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The scenario is as follows. There is a PC running a complex piece of AI software wirelessly controlling a number of soccer robots. This software is written and maintained by a team of students that changes every year.

This means that every year a new team of a dozen relatively inexperienced developers has to learn to work with this system, maintain it, and improve it. This means it needs to be easy to learn, but also hard to get wrong. As an example, C++ is easy to learn, but easy to get wrong, while Haskell would be hard to learn, but hard to get wrong.

In my mind, contenders for suitable languages would be things such as Java, Python and Go. Where Java and Python are hard to shoot yourself in the foot, but provide little guidance in terms of design. Although I've never used Go myself, it seems to be designed with large teams of inexperienced programmers in mind, strongly encouraging a particular model of abstraction en concurrency.

For the software itself it is important that sub-teams can work on parts relatively independently, that it is fast enough to control a dozen robots in real time in a fast-paced game, and that the system is easy to debug and maintain.

There is a hierarchy of high-level strategy, per-robot actions, and low-level control. It seems natural to decouple these in separate threads, but this gives challenges in having a reproducible, observable, debuggable system.

Ideally you'd want to be able to instantiate the system at a given point in history and replay it from there, single-stepping through all decisions made by the AI. It is not entirely clear to me how to do this.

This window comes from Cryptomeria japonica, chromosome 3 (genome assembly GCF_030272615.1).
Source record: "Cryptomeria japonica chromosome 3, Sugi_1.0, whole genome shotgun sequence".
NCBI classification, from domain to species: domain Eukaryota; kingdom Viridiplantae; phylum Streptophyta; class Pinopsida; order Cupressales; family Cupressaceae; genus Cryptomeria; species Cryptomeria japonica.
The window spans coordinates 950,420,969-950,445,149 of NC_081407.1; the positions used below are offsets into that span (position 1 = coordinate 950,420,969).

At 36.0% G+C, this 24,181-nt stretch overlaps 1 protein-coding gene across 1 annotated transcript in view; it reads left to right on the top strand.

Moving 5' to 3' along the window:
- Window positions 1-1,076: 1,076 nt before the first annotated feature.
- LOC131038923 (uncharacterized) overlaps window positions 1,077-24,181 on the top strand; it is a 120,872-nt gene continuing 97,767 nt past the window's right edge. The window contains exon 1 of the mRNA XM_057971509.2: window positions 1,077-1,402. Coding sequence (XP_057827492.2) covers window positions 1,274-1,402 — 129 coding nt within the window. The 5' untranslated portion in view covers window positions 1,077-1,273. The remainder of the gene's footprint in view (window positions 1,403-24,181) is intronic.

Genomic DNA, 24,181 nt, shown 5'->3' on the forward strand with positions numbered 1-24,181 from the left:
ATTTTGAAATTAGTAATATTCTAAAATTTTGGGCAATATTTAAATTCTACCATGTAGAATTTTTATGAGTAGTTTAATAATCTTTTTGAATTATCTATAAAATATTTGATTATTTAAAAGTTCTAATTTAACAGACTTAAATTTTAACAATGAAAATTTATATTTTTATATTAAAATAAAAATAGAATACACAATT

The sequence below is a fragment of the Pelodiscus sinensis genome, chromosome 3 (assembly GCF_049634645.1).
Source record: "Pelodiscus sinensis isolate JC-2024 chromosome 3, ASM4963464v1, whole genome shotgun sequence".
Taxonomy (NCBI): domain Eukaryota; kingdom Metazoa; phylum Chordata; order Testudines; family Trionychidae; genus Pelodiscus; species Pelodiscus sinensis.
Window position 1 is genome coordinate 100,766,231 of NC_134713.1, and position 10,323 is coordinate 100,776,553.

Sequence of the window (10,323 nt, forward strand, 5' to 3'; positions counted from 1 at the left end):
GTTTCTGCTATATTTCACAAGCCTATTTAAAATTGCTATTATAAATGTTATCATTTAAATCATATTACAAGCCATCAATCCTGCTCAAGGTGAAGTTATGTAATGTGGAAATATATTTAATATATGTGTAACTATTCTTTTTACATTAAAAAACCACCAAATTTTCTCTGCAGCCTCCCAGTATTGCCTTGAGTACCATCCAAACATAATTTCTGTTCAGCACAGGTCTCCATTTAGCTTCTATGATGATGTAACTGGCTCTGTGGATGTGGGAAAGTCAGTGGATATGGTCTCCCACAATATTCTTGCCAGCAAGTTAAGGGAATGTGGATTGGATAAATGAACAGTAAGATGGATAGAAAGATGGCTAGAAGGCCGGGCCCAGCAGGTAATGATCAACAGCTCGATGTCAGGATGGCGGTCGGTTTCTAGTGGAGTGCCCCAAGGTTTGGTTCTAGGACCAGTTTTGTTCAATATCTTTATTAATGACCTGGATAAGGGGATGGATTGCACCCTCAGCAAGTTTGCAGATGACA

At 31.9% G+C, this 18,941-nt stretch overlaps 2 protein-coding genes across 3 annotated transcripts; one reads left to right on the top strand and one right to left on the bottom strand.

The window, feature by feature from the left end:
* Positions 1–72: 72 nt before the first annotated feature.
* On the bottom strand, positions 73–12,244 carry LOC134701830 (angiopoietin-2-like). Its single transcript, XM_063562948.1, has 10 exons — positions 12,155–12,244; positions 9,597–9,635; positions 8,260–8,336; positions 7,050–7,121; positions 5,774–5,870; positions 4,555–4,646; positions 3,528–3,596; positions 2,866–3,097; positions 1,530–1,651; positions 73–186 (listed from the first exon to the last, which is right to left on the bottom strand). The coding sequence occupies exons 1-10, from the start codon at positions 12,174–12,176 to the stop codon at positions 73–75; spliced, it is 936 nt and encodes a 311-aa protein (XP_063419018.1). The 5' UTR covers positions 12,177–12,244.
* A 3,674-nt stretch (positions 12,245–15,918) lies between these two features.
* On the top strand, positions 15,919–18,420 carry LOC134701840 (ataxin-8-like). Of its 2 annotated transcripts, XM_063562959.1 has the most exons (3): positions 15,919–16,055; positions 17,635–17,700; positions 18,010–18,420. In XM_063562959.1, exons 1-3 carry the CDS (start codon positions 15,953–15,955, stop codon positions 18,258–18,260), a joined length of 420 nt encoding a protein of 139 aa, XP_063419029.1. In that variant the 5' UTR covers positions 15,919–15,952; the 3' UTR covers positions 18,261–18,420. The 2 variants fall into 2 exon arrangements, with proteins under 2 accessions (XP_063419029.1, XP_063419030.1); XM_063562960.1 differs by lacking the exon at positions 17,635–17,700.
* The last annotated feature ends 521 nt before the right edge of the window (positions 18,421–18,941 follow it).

If all nodes were completely stateless and deterministic it may be sufficient to replay the sensor data. CSP may be a reasonable way to have deterministic processes. In case of stateful nodes, some sort of transactional state model seems to be needed. I think Datomic is really interesting in this area, but ultimately I'm not sure how to approach this.

So maybe the hardest and most objective question is: How to architecture a hierarchical AI and control system in a deterministic, replayable and debuggable way that is hard to get wrong?

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    Rather than trying to invent something from whole cloth, the place to start on this is at universities that are already doing it, and ask what they are doing. The University of Texas at Austin used have a very good robot soccer team going. You might start there. You might also ping Professor Ben Kuipers at University of Michigan (although I think he is on sabbatical this year). – John R. Strohm Jul 11 '18 at 21:12
  • What kind of students are we talking about? Middle school, high school, undergrads? – whatsisname Jul 13 '18 at 16:07
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Ideally you'd want to be able to instantiate the system at a given point in history and replay it from there,

That means you need to make your entire system's state portable, and parameterized.

Parameterized makes me think of dependency injection. So you can tell things what state to be in. Look up tell, don't ask1,2

Portable just means you can save it and load it later in something else without having to reverse engineer the layout because the layout is obvious when you look at it. json is my current favorite for this. No hex editor required. No going blind staring at XML tags.

The hard part is capturing all state. State likes to leak into dark corners when you're not looking. Working functionally helps with this. It's hard to hide state when most of your system is stateless.

Please don't take that to mean I'm insisting on Haskell or some other functional language. With a little discipline you can be functional in Java or C#. That is, you can design most of your code to be immutable so your state is easier to find.

Try teaching the students those principles and see if it doesn't make it easier for them to develop designs that make debugging easier.

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